Corrosion: React now!
How to prevent corrosion of your water assets
There are many different chemical and atmospheric conditions that can cause corrosion to asset infrastructure at water and wastewater treatment plants. Mineral acids, hydrocarbons, caustic solutions and aqueous salts can cause high amounts of damage to concrete and steel structures over short periods of time. This not only makes the structure unsafe, it also results in large repair costs of the asset.
In order to halt corrosion in its tracks and to prevent further deterioration, epoxy or polyurethane coatings are the most common, fast-drying solutions used in water and wastewater environments.
How do epoxies work?
Epoxy coatings consist of an epoxy resin which is reacted with a curing agent immediately before use. Once dry, the two solutions form a hard, chemically-resistant coating with all-round properties such as resistance to heat, moisture, acids, alkalis, solvents, weather and mechanical abrasion.
Ultra high build epoxies or surface tolerant epoxies can be applied over poorly prepared surfaces, and are therefore particularly suited to carry out maintenance or repair work.
Ultra high build epoxies are applied in thicknesses of one millimetre or more and are suitable for use in very severe environments such as chemical splash zones and bunding, sewer and wastewater piping, as well as offshore oil and gas installations.
Zinc epoxies have zinc powder as an ingredient in the epoxy resin, and are used as a common primer for protection against atmospheric exposure.
To ensure best results when applying epoxy coatings, surface preparation is key. Regardless of the type of surface the epoxy is being applied to, preparation needs to make sure the surface is clean and contaminant free and has the right surface roughness or profile. This will ensure proper adhesion and prevent breakdown of the coating over time.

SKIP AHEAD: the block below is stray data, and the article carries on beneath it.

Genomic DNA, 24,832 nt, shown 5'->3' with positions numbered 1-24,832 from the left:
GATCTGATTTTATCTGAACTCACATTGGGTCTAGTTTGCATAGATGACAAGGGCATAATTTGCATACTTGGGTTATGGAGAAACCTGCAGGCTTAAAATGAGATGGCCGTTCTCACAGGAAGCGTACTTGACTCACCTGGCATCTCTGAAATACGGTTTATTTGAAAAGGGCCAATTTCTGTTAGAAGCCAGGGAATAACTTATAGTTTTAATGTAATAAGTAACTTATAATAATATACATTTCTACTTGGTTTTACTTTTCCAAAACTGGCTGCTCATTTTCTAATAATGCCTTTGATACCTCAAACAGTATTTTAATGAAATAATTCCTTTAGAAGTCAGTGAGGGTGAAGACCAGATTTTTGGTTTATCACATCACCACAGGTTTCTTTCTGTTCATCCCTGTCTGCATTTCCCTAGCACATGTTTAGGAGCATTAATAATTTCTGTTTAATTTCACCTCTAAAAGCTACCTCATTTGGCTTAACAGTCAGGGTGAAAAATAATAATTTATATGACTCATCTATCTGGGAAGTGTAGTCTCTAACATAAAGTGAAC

Concrete (tips from coating inspectors)
- The concrete substrate must be firm, clean and dry with a minimum compressive strength of 25MPa and a minimum surface tensile strength of 1.5MPa.
- New concrete must be allowed to cure for a minimum of 28 days.
- Remove all surface laitance, contaminants, existing coatings, curing compounds and any weak or loose materials.
- Prepare the concrete surface by Grinding, Shot Blasting, Scarifying, Ultra High Pressure Water Jetting or Scabbling to provide the appropriate concrete surface profile (CSP) for optimum mechanical keying.
- The extent of surface preparation required is dependent upon but not limited to the thickness of the coating system to be applied. It is highly recommended that all surface preparation is carried out in accordance with industry standards and publications such as NACE 02203 item No. 22420 or ICRI Technical Guideline No. 03732.